History Looks to Future

New curriculum introduced for coming years

The social studies curriculum will alter classes for next year, and in the years to come, a big change. A process of over three years, this transition of the social studies curriculum includes new classes for tenth grade, and it also shifts U.S. History classes up to eleventh grade. 

The extensive process involved the social studies department researching other independent schools’ courses to help decide what was best for students going forward. Beth Calderone, chair of the social studies department, comments on a big factor in the decision, saying “we looked deeply at the kinds of things we think that social studies students need, and one of them that we [the social studies department] think that has been lacking this last couple of years … is robust research paper experiences.” The change in the curriculum for rising ninth graders includes the addition of more research components to help develop research based thinking. The ninth grade history class will still be a full year class, World History, a combination of the prior two classes Ancient Roots and Modern World History. 

The biggest impact will be on the tenth grade courses. Two semester-long courses will be offered; one is a civics based class called Citizenship and the Nation. As students get closer to voting age, this robust civics course will help students learn more about the politics of our current day and age.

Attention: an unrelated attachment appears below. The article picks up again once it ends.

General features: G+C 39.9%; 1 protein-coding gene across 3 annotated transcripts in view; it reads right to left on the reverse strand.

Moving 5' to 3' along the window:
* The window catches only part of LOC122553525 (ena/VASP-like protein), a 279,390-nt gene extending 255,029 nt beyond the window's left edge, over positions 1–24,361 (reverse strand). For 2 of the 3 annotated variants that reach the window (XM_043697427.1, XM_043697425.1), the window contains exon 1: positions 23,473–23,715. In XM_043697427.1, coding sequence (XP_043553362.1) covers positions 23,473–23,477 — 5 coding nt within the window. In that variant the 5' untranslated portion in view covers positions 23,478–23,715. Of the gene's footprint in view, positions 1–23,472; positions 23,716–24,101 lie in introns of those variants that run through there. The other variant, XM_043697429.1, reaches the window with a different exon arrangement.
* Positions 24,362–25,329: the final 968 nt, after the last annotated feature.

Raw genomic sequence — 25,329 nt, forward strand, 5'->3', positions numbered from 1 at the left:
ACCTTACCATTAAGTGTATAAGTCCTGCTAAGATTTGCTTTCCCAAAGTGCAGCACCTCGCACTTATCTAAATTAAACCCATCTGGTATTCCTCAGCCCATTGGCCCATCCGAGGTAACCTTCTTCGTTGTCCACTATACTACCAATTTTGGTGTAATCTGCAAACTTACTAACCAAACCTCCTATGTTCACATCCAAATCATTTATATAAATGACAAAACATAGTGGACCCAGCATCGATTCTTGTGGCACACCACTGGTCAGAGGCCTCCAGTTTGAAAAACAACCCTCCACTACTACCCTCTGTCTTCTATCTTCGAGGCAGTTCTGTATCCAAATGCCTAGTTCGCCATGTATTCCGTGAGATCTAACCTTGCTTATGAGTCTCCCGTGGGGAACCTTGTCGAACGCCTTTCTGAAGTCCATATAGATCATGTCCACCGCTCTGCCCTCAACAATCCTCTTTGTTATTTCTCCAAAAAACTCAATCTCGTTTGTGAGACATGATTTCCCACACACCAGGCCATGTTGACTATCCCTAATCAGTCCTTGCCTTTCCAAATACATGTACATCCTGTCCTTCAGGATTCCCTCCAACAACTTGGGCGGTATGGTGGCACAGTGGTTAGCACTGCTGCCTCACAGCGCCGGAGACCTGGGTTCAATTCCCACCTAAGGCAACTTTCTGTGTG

The other class for tenth graders is a class on colonialism and post-colonialism, which incorporates modern world history into the course. In this second semester course, students will complete a research project or paper. Calderone and the social studies department hope to create more exhibitions for these assignments, including project nights and presentations of research.

The shift in the tenth grade classes will push U.S. History up to eleventh grade. The eleventh grade classes will now include an AP U.S. History course and a non-AP option, titled American Identity.

As for the students’ opinions on the shift in classes, Ethan Klaiman ‘25 thinks, “you don’t really need to spend that much time on things like colonialism because I feel like it could be incorporated into the civics class.” Students like Klaiman acknowledge the pros and cons to this change such as the minimization of choice in social studies classes.

Overall, this change allows for different requirements that Calderone and the social studies department think are important in students’ education rather than taking them as electives. These classes also provide more research-based learning, a goal that the social studies department envisioned as part of their curriculum.